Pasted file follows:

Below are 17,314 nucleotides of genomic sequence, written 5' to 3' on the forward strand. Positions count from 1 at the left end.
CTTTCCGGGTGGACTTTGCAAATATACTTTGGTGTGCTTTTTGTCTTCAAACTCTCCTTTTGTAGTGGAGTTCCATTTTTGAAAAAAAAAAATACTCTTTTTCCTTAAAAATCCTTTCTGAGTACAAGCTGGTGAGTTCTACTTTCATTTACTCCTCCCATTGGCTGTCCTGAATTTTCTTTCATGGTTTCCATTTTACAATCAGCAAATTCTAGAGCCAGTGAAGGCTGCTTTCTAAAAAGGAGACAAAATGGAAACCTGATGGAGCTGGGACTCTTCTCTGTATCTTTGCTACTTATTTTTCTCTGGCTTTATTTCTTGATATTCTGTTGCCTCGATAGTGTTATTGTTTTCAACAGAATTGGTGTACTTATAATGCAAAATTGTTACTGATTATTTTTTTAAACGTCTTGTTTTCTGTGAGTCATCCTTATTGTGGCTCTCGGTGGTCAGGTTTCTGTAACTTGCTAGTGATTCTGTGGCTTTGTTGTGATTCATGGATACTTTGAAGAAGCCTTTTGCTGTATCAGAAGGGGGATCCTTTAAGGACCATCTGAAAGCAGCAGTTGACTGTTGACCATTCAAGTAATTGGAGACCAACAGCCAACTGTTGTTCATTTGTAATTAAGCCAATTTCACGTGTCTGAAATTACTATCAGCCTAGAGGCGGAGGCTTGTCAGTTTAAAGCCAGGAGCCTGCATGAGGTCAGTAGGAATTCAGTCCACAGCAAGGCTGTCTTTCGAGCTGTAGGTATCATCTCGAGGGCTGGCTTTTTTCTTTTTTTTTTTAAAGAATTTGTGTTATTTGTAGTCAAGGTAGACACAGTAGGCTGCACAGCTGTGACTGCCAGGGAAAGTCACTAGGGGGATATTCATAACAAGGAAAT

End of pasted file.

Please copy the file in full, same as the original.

Below are 17,314 nucleotides of genomic sequence, written 5' to 3' on the forward strand. Positions count from 1 at the left end.
CTTTCCGGGTGGACTTTGCAAATATACTTTGGTGTGCTTTTTGTCTTCAAACTCTCCTTTTGTAGTGGAGTTCCATTTTTGAAAAAAAAAAATACTCTTTTTCCTTAAAAATCCTTTCTGAGTACAAGCTGGTGAGTTCTACTTTCATTTACTCCTCCCATTGGCTGTCCTGAATTTTCTTTCATGGTTTCCATTTTACAATCAGCAAATTCTAGAGCCAGTGAAGGCTGCTTTCTAAAAAGGAGACAAAATGGAAACCTGATGGAGCTGGGACTCTTCTCTGTATCTTTGCTACTTATTTTTCTCTGGCTTTATTTCTTGATATTCTGTTGCCTCGATAGTGTTATTGTTTTCAACAGAATTGGTGTACTTATAATGCAAAATTGTTACTGATTATTTTTTTAAACGTCTTGTTTTCTGTGAGTCATCCTTATTGTGGCTCTCGGTGGTCAGGTTTCTGTAACTTGCTAGTGATTCTGTGGCTTTGTTGTGATTCATGGATACTTTGAAGAAGCCTTTTGCTGTATCAGAAGGGGGATCCTTTAAGGACCATCTGAAAGCAGCAGTTGACTGTTGACCATTCAAGTAATTGGAGACCAACAGCCAACTGTTGTTCATTTGTAATTAAGCCAATTTCACGTGTCTGAAATTACTATCAGCCTAGAGGCGGAGGCTTGTCAGTTTAAAGCCAGGAGCCTGCATGAGGTCAGTAGGAATTCAGTCCACAGCAAGGCTGTCTTTCGAGCTGTAGGTATCATCTCGAGGGCTGGCTTTTTTCTTTTTTTTTTTAAAGAATTTGTGTTATTTGTAGTCAAGGTAGACACAGTAGGCTGCACAGCTGTGACTGCCAGGGAAAGTCACTAGGGGGATATTCATAACAAGGAAAT